Key issues and swing states in the US Midterms

Key issues and swing states in the US Midterms

We take a look at some of the big issues and states where the seats are hotly contested

Healthcare 

National issues are having an impact on regional politics. It is believed that a major Republican victory in the midterms would likely lead to the final nail in the coffin of the Affordable Care Act, putting healthcare front and centre in many campaigns across the country. Republican incumbent Senator Ted Cruz is being challenged by a progressive Democratic candidate, Beto O’Rourke who is highlighting Cruz’ prior vow to repeal “every single word” of the ACA. In Wisconsin, the focus is on a lawsuit crafted to invalidate the Affordable Care Act which gained Republican support. Democratic gubernatorial candidate Tony Evers has gained some mileage in challenging incumbent Republican Governor Scott Walker to rescind his support for the lawsuit.

Women’s Rights

A recent poll published by NPR and Maris found that 62% of women disapprove of President Trump – and half of those “strongly disapprove”. The White House is seen to be attacking reproductive rights, and the recent appointment of a conservative Supreme Court Judge may cast fear over the future of Roe v. Wade, the 1973 case regarding the constitutionality of state and federal restrictions on access to abortion. The appointment of Brett Kavanaugh to the Supreme Court has appeared to have galvanised Democrat supporters; the #MeToo movement continues to gather momentum and may help to support the “blue wave”.

Economy and Trade

The US economy is growing, which should be good news for the Republicans. There are some concerns, however, that a large proportion of the Republican supporter base will not have seen many benefits. There is also some debate as to whether the uptick in the economy is thanks to Trump’s tenure or Obama’s policies brought to fruition, but it may not matter who gets the credit. If average workers don’t see improvements in the form of money in their pocket, they’re likely to be unmoved by the statistics. Closely related is the issue of trade, partly because it has caused some price rises. The ongoing trade war with China and its subsequent impact has brought the topic to the fore and Democratic candidates are successfully challenging Republican incumbents on the issue, event in previously dyed-in-the-wool “red” states.

Where to watch for results

Whilst completion is hotting up nationwide, those most affected by the trade war are in the spotlight. In Washington State, the tariff impact on the state’s apple and cherry farmers may be a decider given that producers are facing export tariffs from 5% to 25%. Tennessee’s automotive and bourbon industries as well as hog farmers are also feeling the pinch. Democratic nominee Phil Bredesen is locked in a tight race with Republican Party’s Marsha Blackburn in what otherwise might be a safe seat for the party and the tariffs are right at the centre of his campaign. Similar issues – rising import costs and industries hit by new tariffs - can be seen across the country including Arizona, California, Florida, Illinois, Indiana, Iowa, Kansas, Kentucky, Missouri, Montana and even Nebraska, previously considered a safe Republican seat.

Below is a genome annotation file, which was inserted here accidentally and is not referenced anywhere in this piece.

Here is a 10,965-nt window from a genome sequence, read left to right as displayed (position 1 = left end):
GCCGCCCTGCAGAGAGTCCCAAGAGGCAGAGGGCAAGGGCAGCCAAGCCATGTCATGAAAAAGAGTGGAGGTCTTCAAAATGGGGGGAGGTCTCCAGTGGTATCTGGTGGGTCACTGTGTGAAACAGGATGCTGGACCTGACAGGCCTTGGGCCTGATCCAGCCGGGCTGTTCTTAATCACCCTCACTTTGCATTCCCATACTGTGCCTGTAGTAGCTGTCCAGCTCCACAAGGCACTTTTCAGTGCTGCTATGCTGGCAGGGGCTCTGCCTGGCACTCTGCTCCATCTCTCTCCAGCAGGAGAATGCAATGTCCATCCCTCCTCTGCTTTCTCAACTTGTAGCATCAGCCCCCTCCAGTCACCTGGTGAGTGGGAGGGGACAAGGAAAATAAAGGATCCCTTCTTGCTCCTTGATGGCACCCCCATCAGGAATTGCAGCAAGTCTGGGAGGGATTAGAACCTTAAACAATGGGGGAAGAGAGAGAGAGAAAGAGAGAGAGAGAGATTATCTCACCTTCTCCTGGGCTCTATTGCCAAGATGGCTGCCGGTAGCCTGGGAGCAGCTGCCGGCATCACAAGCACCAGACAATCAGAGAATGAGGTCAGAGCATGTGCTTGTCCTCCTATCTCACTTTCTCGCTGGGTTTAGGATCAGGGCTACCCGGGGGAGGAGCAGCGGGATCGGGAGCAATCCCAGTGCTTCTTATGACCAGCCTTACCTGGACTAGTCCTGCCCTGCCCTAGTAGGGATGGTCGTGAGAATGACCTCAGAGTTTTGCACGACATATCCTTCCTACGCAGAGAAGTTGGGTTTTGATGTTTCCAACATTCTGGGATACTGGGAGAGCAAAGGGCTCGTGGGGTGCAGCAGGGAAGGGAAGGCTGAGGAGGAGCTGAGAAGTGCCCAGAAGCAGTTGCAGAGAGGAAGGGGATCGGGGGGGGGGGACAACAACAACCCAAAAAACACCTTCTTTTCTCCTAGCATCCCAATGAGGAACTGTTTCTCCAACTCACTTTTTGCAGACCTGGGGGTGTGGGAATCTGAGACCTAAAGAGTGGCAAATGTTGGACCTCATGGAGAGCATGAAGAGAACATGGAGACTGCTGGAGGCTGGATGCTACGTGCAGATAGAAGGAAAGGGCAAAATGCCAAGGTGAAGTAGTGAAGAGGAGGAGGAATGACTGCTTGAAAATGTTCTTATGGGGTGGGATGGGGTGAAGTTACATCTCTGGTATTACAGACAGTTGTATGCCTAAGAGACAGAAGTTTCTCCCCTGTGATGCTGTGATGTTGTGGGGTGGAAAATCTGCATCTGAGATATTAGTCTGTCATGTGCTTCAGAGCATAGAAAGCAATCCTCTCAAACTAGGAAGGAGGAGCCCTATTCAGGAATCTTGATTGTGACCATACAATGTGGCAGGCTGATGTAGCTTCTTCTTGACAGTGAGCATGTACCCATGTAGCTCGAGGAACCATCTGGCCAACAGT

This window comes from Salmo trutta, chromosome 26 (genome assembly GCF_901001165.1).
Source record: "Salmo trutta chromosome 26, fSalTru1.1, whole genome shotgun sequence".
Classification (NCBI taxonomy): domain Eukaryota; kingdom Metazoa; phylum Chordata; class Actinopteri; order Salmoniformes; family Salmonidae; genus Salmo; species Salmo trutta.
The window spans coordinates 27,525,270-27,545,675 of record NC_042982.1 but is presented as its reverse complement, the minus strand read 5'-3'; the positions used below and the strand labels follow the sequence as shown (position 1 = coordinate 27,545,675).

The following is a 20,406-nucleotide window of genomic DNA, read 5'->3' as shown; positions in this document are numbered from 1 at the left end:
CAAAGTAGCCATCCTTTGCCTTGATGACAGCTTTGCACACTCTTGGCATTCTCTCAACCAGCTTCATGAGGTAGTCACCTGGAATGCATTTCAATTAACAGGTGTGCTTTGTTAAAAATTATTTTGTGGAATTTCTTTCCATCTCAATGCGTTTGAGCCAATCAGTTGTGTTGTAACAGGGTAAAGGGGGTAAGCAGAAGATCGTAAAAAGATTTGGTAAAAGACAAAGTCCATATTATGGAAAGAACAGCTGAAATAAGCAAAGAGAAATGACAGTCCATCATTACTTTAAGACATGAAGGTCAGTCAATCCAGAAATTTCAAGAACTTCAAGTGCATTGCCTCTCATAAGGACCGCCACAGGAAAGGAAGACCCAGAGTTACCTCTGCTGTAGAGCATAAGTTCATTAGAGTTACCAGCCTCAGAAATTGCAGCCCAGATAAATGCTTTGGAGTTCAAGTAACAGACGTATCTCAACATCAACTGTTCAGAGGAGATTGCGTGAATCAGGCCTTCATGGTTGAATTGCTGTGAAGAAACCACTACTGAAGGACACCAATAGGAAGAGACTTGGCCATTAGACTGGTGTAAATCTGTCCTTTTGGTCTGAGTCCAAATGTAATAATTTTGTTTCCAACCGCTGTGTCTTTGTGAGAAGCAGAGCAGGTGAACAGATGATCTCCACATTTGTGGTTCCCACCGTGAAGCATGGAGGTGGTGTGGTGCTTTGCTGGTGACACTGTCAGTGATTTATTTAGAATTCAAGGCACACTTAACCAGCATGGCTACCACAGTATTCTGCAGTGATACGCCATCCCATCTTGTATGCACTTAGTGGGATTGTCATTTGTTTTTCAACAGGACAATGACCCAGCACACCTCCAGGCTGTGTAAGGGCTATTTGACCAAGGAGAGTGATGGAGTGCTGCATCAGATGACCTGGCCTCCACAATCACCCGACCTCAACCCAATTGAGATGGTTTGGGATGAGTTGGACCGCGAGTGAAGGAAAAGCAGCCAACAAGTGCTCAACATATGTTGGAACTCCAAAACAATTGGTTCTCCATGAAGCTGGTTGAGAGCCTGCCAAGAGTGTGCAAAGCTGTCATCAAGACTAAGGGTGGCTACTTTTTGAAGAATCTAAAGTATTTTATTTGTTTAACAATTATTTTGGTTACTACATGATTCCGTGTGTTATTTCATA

What next?

It’s impossible to predict how the Midterms will turn out with so many divisive and often emotive issues bringing sometimes surprising results – alongside the outrage at Judge Kavanaugh’s appointment from Democrats, there are some signs it also energised Republican support. Whatever the outcome, there’s a lot at stake. Lawmakers elected in 2018 will still be in office in 2020, when the post-census redrawing of US congressional districts is set to begin. The Democrats are entering these midterms with a considerable mathematical disadvantage due to gerrymandering. They will be keen to avoid being so outnumbered during the next round of redistricting. As well as the fact that whoever controls the House will be able to green-light or obstruct Trump’s policy plans, the 2018 state legislative races, and their impact on redistricting, may determine who controls the US House all the way through to 2030. The fact that so much is at stake, and the outcome still difficult to predict, may put the US dollar under pressure with just two weeks to the elections.

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